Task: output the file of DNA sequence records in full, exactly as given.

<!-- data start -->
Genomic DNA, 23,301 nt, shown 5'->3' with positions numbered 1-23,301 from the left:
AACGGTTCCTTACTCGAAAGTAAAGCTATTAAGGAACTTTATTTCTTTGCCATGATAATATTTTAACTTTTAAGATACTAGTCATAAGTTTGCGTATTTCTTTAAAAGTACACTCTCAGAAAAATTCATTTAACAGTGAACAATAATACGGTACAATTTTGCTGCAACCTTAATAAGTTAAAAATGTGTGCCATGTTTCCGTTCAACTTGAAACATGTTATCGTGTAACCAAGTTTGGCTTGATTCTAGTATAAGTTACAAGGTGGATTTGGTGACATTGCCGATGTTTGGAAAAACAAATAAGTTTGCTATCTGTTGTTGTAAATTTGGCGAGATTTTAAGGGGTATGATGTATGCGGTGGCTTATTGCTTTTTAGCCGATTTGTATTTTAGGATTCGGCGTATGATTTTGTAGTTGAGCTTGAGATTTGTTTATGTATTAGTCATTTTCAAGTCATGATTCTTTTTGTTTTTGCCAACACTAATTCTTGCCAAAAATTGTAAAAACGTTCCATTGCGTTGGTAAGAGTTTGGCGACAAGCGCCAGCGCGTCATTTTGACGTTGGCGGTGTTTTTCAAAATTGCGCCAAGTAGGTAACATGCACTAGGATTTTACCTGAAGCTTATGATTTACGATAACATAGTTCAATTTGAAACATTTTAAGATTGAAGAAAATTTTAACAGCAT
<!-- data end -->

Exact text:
Genomic DNA, 23,301 nt, shown 5'->3' with positions numbered 1-23,301 from the left:
AACGGTTCCTTACTCGAAAGTAAAGCTATTAAGGAACTTTATTTCTTTGCCATGATAATATTTTAACTTTTAAGATACTAGTCATAAGTTTGCGTATTTCTTTAAAAGTACACTCTCAGAAAAATTCATTTAACAGTGAACAATAATACGGTACAATTTTGCTGCAACCTTAATAAGTTAAAAATGTGTGCCATGTTTCCGTTCAACTTGAAACATGTTATCGTGTAACCAAGTTTGGCTTGATTCTAGTATAAGTTACAAGGTGGATTTGGTGACATTGCCGATGTTTGGAAAAACAAATAAGTTTGCTATCTGTTGTTGTAAATTTGGCGAGATTTTAAGGGGTATGATGTATGCGGTGGCTTATTGCTTTTTAGCCGATTTGTATTTTAGGATTCGGCGTATGATTTTGTAGTTGAGCTTGAGATTTGTTTATGTATTAGTCATTTTCAAGTCATGATTCTTTTTGTTTTTGCCAACACTAATTCTTGCCAAAAATTGTAAAAACGTTCCATTGCGTTGGTAAGAGTTTGGCGACAAGCGCCAGCGCGTCATTTTGACGTTGGCGGTGTTTTTCAAAATTGCGCCAAGTAGGTAACATGCACTAGGATTTTACCTGAAGCTTATGATTTACGATAACATAGTTCAATTTGAAACATTTTAAGATTGAAGAAAATTTTAACAGCAT